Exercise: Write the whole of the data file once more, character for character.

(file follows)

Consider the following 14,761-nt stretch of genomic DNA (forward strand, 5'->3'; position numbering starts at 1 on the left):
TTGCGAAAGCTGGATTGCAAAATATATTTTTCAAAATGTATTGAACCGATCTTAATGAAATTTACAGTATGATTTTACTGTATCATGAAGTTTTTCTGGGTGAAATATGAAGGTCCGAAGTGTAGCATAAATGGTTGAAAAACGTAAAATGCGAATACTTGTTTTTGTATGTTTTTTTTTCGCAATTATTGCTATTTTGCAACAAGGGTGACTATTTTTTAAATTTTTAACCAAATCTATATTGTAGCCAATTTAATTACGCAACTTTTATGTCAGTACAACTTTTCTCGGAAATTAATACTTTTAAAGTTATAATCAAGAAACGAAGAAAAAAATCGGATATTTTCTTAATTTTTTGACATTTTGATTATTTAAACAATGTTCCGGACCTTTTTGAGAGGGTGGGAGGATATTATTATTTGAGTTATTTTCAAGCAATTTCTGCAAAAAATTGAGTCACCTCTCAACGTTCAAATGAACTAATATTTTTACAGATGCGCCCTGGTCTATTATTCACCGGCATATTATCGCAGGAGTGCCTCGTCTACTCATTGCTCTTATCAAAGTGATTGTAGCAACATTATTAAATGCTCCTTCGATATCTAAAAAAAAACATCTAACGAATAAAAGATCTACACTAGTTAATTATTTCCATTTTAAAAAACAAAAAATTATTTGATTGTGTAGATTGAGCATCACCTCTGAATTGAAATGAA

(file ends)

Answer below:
Consider the following 14,761-nt stretch of genomic DNA (forward strand, 5'->3'; position numbering starts at 1 on the left):
TTGCGAAAGCTGGATTGCAAAATATATTTTTCAAAATGTATTGAACCGATCTTAATGAAATTTACAGTATGATTTTACTGTATCATGAAGTTTTTCTGGGTGAAATATGAAGGTCCGAAGTGTAGCATAAATGGTTGAAAAACGTAAAATGCGAATACTTGTTTTTGTATGTTTTTTTTTCGCAATTATTGCTATTTTGCAACAAGGGTGACTATTTTTTAAATTTTTAACCAAATCTATATTGTAGCCAATTTAATTACGCAACTTTTATGTCAGTACAACTTTTCTCGGAAATTAATACTTTTAAAGTTATAATCAAGAAACGAAGAAAAAAATCGGATATTTTCTTAATTTTTTGACATTTTGATTATTTAAACAATGTTCCGGACCTTTTTGAGAGGGTGGGAGGATATTATTATTTGAGTTATTTTCAAGCAATTTCTGCAAAAAATTGAGTCACCTCTCAACGTTCAAATGAACTAATATTTTTACAGATGCGCCCTGGTCTATTATTCACCGGCATATTATCGCAGGAGTGCCTCGTCTACTCATTGCTCTTATCAAAGTGATTGTAGCAACATTATTAAATGCTCCTTCGATATCTAAAAAAAAACATCTAACGAATAAAAGATCTACACTAGTTAATTATTTCCATTTTAAAAAACAAAAAATTATTTGATTGTGTAGATTGAGCATCACCTCTGAATTGAAATGAA